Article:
You can't always get what you want

A new year is usually a good thing, an exciting thing—but 2015 is a little more intimidating than the others. 2015 is the year I graduate from the college that I’ve sometimes hated but loved just as fiercely. It’s the year I venture outside the little bubble where I live with my best friends, where the Starbucks baristas remember my name, where I know shortcuts around campus like the back of my hand. It’s the year of uncertainty, of dreams that can be crushed just as easily as they can be achieved, of making bigger decisions than I’ve ever had to make before. It’s the year I’ve longed for but dreaded, and it’s the year that is finally here.

There are resolutions upon resolutions that I could make for the new year, like working out more, not skipping meals, and learning how to cook, but if there is one promise that I absolutely have to make to myself for 2015, it is to accept the future as it comes, even if it’s not the future I saw for myself.

Last week, I went to New York City to watch “Beautiful The Carole King Musical,” which was based off the true story of singer-songwriter Carole King’s rise to fame. While she was always a talented composer, Carole struggled with writing meaningful lyrics for her music. As fate would have it, she met and fell in love with aspiring playwright Gerry Goffin while in college and the two not only quickly married and had a child, but Carole’s musical talent and Gerry’s penchant with words made them a powerhouse for top radio hits. The happy couple enjoyed several years of magic and success, but Gerry soon became frustrated with writing catchy radio tunes, wanting instead to create a new style and sound, to be the pioneer of the next generation of music. Gerry’s obsession, though, led to irrational behavior, infidelity, and eventually, the deterioration of his marriage. Without Gerry, Carole felt completely broken—not only did she lose the love of her life, but she also lost the voice and the words behind her music. With time, though, Carole began writing her own songs, and performing them too. It wasn’t easy, but in the end she produced her famous album Tapestry, which won the Grammy Award for Album of the Year in 1972—something that never would have happened if her life hadn’t been turned upside down. I was tearing up by the end of the musical because it kind of hit home for me. The upcoming year is going to be a big one, and I’m pretty sure it’s not going to be a smooth ride, but it is comforting to know that even if your world comes crashing down on you like it did for Carole King, it might just be a blessing in disguise.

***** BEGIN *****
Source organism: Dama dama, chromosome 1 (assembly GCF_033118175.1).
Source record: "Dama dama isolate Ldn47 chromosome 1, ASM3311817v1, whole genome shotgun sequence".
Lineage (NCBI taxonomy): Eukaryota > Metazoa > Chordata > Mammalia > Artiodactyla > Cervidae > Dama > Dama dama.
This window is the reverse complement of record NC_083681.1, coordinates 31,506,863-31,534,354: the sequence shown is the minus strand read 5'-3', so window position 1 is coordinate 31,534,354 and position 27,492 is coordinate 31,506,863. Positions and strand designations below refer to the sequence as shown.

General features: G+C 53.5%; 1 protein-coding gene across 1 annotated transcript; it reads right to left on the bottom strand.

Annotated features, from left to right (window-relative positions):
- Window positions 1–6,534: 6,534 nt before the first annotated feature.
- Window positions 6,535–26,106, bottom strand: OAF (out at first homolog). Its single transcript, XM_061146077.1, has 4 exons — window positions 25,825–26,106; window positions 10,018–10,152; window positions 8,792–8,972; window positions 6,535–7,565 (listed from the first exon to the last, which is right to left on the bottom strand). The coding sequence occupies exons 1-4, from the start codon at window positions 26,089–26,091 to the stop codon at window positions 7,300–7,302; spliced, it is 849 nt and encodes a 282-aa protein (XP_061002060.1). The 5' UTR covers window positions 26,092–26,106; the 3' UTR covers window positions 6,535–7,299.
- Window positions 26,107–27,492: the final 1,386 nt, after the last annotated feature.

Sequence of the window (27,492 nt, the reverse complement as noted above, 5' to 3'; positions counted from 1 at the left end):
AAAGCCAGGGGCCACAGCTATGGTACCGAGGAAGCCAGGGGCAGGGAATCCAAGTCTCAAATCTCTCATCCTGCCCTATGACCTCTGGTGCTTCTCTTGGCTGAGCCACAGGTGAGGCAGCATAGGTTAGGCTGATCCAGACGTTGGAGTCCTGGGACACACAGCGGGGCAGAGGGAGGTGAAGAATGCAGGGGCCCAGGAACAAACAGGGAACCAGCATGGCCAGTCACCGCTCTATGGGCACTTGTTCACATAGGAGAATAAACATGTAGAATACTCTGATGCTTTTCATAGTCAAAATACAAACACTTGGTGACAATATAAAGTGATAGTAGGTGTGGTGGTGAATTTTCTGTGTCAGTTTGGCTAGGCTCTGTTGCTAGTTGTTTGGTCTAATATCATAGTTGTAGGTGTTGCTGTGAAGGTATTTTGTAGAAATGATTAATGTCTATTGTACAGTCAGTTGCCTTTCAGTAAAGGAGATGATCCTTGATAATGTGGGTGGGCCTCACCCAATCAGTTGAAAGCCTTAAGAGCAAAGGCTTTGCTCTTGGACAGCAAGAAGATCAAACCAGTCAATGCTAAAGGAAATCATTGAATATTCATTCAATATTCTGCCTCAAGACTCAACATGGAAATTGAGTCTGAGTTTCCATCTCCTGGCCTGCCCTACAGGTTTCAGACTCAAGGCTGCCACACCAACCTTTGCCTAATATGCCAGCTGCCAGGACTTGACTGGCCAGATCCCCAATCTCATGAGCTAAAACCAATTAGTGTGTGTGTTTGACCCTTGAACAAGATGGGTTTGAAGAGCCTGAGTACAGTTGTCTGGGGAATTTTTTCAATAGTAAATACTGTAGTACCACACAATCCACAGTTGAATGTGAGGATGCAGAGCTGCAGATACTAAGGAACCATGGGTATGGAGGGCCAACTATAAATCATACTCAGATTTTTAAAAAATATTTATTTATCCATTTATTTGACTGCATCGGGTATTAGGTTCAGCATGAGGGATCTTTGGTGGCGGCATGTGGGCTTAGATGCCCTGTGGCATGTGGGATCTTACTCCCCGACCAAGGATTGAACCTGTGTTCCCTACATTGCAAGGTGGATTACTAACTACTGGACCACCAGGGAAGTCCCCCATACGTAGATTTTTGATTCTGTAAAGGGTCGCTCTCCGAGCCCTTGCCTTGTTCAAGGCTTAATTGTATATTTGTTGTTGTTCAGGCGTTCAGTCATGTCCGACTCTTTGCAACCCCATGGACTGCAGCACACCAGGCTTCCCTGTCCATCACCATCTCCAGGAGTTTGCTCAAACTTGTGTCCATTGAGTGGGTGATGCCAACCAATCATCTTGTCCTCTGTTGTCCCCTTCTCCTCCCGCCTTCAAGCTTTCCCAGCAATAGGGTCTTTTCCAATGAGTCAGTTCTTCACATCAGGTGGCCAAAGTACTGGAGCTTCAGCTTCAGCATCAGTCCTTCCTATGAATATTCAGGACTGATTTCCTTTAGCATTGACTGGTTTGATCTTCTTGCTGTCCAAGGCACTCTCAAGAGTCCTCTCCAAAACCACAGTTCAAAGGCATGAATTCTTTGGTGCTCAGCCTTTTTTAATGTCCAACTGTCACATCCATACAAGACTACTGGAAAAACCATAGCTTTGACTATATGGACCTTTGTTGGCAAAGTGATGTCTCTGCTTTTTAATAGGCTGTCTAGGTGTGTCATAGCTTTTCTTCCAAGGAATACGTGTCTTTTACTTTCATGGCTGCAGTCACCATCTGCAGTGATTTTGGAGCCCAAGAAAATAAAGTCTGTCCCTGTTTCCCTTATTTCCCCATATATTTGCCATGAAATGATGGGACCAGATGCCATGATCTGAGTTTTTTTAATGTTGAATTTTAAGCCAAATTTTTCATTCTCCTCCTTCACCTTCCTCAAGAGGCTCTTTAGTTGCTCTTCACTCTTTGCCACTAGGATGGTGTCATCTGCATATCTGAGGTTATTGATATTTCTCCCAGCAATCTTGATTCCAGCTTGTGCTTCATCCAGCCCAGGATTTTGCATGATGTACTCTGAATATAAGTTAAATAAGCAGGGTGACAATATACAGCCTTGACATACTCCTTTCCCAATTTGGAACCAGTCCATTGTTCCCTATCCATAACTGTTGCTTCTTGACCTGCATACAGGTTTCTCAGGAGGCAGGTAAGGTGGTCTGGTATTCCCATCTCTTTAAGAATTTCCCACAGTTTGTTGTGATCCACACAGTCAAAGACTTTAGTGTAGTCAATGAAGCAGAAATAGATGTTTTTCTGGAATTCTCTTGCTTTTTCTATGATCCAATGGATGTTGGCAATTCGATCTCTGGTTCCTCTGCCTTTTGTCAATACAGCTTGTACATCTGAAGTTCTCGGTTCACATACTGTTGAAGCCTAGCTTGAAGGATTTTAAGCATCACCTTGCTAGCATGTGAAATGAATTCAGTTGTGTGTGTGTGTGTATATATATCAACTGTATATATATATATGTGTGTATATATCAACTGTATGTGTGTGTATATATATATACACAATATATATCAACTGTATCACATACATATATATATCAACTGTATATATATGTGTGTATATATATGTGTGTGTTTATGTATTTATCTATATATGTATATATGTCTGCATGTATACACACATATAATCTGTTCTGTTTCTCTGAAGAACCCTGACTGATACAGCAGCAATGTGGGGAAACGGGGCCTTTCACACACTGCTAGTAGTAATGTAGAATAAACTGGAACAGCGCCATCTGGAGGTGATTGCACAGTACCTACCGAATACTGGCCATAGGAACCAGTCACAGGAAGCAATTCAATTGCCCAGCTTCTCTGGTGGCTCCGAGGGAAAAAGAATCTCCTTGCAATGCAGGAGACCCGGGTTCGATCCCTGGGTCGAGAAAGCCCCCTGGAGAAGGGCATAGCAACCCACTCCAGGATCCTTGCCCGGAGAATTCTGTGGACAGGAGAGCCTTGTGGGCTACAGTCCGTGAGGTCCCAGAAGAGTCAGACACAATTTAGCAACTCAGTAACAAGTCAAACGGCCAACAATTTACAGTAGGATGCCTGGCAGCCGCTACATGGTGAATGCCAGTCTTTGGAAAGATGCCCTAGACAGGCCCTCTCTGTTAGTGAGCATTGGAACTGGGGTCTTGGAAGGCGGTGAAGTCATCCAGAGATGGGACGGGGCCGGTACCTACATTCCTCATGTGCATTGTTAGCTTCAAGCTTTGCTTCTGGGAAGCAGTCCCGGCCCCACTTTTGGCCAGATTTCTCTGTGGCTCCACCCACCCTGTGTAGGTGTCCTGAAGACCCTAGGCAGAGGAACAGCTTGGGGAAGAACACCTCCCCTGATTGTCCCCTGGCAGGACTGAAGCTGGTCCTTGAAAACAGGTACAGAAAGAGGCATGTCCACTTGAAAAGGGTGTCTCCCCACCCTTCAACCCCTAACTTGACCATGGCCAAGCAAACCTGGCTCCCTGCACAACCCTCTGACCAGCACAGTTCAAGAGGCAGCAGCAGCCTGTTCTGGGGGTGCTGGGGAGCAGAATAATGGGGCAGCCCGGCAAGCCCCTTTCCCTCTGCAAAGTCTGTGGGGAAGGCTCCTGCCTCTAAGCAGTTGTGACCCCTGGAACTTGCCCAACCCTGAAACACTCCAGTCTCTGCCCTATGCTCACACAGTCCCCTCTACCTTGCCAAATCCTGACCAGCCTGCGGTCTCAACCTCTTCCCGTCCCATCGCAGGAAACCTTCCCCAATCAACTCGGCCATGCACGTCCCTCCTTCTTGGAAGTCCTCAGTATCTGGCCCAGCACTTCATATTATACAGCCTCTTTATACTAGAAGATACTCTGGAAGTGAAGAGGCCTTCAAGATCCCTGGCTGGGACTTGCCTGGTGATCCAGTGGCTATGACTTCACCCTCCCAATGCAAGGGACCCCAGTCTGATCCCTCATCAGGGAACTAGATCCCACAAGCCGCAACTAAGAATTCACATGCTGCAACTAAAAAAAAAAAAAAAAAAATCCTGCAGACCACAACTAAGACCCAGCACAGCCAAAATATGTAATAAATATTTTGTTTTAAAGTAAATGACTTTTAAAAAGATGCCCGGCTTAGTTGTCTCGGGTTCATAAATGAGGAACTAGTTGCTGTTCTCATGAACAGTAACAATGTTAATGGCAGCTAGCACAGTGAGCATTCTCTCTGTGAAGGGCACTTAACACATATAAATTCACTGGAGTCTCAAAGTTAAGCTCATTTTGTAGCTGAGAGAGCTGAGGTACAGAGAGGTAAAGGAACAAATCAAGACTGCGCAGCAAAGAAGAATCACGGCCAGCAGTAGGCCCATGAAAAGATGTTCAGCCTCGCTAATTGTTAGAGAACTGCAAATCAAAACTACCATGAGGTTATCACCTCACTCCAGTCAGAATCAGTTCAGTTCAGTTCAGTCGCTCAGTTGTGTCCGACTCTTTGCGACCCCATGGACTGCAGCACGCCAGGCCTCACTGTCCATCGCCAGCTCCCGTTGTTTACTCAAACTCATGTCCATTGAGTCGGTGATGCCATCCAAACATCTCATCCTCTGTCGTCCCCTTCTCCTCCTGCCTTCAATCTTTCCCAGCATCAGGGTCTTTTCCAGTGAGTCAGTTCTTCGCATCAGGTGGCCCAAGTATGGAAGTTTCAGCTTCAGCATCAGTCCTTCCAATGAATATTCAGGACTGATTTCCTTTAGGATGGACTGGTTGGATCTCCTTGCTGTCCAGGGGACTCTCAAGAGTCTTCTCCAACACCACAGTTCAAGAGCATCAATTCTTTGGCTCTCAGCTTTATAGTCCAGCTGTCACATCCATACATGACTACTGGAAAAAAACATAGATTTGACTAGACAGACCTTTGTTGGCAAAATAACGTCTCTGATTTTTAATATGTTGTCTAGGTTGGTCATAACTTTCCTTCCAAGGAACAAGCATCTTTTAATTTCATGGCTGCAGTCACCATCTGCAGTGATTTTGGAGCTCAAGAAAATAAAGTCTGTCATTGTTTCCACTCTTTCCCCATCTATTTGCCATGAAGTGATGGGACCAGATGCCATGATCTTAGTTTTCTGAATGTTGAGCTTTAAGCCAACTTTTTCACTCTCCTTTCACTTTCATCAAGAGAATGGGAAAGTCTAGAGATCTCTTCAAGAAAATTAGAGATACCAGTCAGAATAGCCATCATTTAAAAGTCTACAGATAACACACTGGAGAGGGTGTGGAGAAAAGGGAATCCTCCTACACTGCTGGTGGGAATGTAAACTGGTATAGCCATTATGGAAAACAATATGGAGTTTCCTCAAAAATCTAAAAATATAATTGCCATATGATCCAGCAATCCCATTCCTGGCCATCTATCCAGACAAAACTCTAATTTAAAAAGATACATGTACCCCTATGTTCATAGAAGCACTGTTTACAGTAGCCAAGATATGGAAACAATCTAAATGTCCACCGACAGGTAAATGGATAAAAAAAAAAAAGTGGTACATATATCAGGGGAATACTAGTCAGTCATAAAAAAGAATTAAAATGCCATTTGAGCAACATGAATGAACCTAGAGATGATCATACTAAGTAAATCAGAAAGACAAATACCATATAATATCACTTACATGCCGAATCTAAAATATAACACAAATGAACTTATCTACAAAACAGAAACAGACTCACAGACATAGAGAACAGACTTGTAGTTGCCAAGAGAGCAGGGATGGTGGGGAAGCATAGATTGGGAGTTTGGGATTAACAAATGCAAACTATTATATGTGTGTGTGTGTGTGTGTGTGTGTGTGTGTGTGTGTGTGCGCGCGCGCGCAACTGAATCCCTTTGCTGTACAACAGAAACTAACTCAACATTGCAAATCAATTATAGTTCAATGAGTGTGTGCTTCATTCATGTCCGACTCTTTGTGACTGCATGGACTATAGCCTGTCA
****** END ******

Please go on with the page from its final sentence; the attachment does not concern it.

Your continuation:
For myself, as well as for many of my friends and my peers, 2015 is going to be the witness of our job offers and job rejections, our grad school offers and grad school rejections, our all at once confident and terrified steps into the real world. It is going to be a scary year, but it is a little less scary because of my new years resolution, because I’ve decided to loosen my grip on my expectations and understand that the “perfect” future I want so badly is not the only future in which I’ll be happy. The Rolling Stones said it best: “You can’t always get what you want, but if you try sometimes, well you might find you get what you need.”